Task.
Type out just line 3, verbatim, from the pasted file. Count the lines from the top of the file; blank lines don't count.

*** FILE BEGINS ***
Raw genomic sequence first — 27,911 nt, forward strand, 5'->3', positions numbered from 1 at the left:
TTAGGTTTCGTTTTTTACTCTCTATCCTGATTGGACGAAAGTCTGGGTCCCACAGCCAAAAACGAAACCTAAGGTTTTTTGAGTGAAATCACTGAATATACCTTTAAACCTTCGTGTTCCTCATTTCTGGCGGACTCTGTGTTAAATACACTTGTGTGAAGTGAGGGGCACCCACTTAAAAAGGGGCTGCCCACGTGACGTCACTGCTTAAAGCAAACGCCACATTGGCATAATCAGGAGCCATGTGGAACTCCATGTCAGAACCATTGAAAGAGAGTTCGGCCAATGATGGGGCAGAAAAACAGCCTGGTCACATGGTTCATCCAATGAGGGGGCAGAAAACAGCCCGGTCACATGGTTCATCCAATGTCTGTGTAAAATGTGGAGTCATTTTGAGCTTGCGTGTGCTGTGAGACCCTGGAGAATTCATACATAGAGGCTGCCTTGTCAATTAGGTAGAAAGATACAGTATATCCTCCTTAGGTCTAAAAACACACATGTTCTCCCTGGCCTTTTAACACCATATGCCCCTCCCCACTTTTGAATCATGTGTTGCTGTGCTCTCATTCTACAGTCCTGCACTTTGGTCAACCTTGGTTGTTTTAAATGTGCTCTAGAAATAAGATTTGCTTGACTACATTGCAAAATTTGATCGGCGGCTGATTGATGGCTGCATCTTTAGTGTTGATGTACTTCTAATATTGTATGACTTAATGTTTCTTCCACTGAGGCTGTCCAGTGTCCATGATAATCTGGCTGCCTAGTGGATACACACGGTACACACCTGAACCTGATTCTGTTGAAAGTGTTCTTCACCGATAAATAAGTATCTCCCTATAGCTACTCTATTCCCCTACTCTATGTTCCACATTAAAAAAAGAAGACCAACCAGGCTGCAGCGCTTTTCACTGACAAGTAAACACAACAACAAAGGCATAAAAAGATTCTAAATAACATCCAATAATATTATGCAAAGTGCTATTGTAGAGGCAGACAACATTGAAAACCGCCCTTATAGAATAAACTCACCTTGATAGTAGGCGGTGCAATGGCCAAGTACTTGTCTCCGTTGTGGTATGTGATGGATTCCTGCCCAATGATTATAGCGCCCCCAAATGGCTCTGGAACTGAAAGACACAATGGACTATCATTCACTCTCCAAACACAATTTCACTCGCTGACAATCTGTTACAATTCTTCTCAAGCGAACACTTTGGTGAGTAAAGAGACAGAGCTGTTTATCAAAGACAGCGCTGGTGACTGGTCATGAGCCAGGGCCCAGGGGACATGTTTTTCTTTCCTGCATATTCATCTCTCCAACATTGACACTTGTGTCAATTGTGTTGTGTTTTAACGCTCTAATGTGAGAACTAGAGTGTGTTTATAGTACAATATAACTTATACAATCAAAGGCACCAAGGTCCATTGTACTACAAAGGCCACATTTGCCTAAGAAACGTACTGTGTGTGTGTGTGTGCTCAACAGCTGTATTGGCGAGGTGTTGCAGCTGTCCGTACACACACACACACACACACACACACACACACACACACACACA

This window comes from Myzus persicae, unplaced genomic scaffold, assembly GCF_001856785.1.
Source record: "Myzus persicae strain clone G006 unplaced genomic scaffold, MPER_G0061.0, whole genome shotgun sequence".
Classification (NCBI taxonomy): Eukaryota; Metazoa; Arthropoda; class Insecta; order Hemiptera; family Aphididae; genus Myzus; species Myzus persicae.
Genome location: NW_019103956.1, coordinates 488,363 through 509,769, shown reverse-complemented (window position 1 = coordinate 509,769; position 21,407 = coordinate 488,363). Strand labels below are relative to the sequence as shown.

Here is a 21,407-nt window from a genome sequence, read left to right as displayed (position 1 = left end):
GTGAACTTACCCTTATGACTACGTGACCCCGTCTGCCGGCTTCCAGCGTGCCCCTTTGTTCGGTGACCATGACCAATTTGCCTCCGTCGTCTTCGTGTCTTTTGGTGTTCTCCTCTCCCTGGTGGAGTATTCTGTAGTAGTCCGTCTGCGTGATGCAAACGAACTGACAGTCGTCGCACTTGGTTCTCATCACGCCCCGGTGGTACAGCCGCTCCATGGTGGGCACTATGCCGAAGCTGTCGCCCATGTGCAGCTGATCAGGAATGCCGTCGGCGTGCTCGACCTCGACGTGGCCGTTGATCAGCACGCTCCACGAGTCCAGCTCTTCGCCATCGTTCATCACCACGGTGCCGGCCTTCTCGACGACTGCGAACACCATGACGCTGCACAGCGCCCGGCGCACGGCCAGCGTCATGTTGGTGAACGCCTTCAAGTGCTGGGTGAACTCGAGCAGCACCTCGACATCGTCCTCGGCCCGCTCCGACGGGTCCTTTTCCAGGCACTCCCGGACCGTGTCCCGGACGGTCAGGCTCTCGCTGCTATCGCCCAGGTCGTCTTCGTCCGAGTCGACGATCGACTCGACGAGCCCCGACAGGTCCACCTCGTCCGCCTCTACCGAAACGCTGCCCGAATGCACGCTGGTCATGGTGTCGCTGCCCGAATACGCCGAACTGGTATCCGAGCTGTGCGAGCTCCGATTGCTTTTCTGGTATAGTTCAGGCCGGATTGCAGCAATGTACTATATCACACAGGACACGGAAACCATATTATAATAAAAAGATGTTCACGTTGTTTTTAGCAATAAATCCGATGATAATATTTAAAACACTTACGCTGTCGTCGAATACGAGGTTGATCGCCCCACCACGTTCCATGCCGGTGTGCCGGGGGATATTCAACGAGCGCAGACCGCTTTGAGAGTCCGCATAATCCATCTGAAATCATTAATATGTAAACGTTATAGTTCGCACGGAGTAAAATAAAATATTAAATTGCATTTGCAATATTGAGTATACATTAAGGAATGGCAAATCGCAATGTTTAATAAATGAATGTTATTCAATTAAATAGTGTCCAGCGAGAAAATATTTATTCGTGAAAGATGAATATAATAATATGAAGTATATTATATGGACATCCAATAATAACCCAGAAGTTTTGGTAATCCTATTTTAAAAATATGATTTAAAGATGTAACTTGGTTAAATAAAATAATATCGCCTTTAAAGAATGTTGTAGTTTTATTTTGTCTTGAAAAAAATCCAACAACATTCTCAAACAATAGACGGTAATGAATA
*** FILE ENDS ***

This window comes from Myzus persicae, unplaced genomic scaffold, assembly GCF_001856785.1.